HomeBussinessRiyadh forum to elevate Saudi, Turkish economic partnerships

Riyadh forum to elevate Saudi, Turkish economic partnerships

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RIYADH: Saudi Arabia’s crude production reached a seven-month high of 9.01 million barrels per day in February, data from the Joint Organizations Data Initiative showed. 

This represented a rise of 55,000 bpd or 0.61 percent compared to the previous month.  

Furthermore, the data indicated that the Kingdom’s crude exports rose to 6.32 million bpd, reflecting a monthly increase of 0.32 percent.  

In early April, the Organization of the Petroleum Exporting Countries and its allies, known as OPEC+, chose to keep their existing output policy unchanged as oil prices hit a five-month high.  

Led by Saudi Arabia and Russia, OPEC+ extended voluntary output cuts of 2.2 million bpd until June to bolster the market. The decision was reached during the 53rd meeting of the Joint Ministerial Monitoring Committee on April 3.  

Oil prices surged due to supply constraints, attacks on Russian energy infrastructure, and conflicts in the Middle East, with Brent crude exceeding $89 a barrel.  

This extension of cuts, alongside voluntary reductions announced in April 2023, including 500,000 bpd cuts from both Saudi Arabia and Russia, now extends through December of this year. 

As a result of this decision, despite the monthly increase, crude output remains approximately 14 percent lower than the levels observed during the same month last year. 

The next JMMC meeting is scheduled for June 1.  

Refinery output 

Meanwhile, refinery crude output, representing the processed volume of crude oil yielding gasoline, diesel, jet fuel, and heating oil, surged to a five-month high. It increased by 10 percent compared to the previous month, reaching 2.68 million bpd, according to JODI data. This also marked a 10 percent increase from the 2.44 million bpd recorded during the same period last year.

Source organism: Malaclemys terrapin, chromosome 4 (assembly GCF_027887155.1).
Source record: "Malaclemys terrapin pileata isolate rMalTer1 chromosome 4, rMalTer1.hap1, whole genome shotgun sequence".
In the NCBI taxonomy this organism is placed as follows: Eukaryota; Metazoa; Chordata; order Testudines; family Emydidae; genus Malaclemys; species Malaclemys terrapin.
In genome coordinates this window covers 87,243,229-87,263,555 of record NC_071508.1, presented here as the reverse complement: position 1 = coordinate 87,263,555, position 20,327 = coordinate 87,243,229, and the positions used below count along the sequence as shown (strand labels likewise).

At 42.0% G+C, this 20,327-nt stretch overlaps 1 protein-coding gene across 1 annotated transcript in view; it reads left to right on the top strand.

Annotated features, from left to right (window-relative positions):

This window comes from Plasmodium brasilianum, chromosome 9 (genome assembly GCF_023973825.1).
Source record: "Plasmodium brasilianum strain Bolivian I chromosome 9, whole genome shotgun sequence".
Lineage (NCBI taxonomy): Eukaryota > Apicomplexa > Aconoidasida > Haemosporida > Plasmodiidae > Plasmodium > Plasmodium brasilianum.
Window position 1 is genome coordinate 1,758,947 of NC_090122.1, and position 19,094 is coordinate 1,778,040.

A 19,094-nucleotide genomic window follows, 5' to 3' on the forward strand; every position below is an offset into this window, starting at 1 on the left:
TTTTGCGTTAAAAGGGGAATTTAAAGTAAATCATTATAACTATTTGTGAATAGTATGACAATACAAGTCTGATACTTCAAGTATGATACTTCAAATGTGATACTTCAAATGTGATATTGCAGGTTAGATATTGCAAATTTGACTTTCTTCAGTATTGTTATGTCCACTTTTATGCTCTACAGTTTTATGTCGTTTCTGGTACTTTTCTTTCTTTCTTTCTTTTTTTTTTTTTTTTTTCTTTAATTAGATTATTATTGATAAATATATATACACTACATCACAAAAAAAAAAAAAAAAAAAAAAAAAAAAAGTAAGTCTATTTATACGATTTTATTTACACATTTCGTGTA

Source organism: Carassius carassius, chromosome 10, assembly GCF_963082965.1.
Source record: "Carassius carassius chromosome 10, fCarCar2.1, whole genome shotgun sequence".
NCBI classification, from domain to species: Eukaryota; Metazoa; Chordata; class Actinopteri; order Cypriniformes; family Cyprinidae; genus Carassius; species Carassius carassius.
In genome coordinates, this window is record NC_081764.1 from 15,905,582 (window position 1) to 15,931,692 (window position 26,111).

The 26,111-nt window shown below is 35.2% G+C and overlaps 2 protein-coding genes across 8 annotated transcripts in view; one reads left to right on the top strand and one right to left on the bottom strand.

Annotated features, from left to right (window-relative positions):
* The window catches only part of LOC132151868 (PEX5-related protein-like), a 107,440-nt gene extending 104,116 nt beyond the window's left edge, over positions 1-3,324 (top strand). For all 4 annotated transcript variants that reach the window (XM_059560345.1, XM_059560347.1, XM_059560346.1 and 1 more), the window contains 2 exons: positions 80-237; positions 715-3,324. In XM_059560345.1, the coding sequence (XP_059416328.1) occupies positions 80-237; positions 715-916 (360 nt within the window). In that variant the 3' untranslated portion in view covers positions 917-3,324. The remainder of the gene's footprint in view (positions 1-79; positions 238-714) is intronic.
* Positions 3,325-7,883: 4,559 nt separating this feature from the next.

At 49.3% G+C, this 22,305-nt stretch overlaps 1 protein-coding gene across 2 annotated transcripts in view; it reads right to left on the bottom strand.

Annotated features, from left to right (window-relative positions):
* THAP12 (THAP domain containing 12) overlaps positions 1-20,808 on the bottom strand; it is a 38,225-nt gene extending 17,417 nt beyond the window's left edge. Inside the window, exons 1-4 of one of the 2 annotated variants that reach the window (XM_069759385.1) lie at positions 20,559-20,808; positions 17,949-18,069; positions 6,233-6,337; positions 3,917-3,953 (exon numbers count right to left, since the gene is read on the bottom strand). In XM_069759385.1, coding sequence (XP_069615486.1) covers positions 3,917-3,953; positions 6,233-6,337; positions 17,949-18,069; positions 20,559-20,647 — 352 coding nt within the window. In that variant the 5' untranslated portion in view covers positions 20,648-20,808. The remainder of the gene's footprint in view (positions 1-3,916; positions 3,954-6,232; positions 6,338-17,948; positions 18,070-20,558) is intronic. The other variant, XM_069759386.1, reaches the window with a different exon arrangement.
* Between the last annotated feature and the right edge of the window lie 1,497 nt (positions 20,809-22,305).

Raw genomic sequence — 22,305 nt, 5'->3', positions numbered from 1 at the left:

As one of the world’s leading oil producers, Saudi Arabia plays a crucial role in supplying these refined products to meet global energy demands. 

In February, diesel, constituting 38 percent of the total output, declined by 7 percent to 1.02 million bpd, with its percentage share decreasing from 45 percent in January. Motor aviation or jet fuel maintained a 22 percent share, experiencing an 11 percent increase to 597,000 bpd. Meanwhile, fuel oil, making up 17 percent of the total refinery output, saw a slight uptick of 0.22 percent, totaling 455,000 bpd. 

Conversely, refinery output exports surged to a 10-month high, reaching 1.39 million bpd, a 12 percent monthly increase. The most significant rise was observed in motor and aviation oil, up by 45 percent to 275,000 bpd. Fuel oil exports followed with a 38 percent increase to 219,000 bpd, while diesel oil saw a 13 percent rise to 629,000 bpd. 

In February, 62 percent of refinery diesel oil output was exported, marking the highest percentage in eight months. Fuel oil and motor and aviation gasoline followed suit with export percentages of 48 percent and 46 percent, respectively. 

Direct crude usage 

Saudi Arabia’s direct burn of crude oil, involving the utilization of oil without substantial refining processes, experienced an increase of 52,000 bpd in February, representing a 17 percent rise compared to the preceding month. The total direct burn for the month amounted to 360,000 bpd. 

The Ministry of Energy aims to enhance the contributions of natural gas and renewable sources as part of the Kingdom’s goal to achieve an optimal, highly efficient, and cost-effective energy mix. 

This involves replacing liquid fuel with natural gas and integrating renewables to constitute approximately 50 percent of the electricity production energy mix by 2030. 

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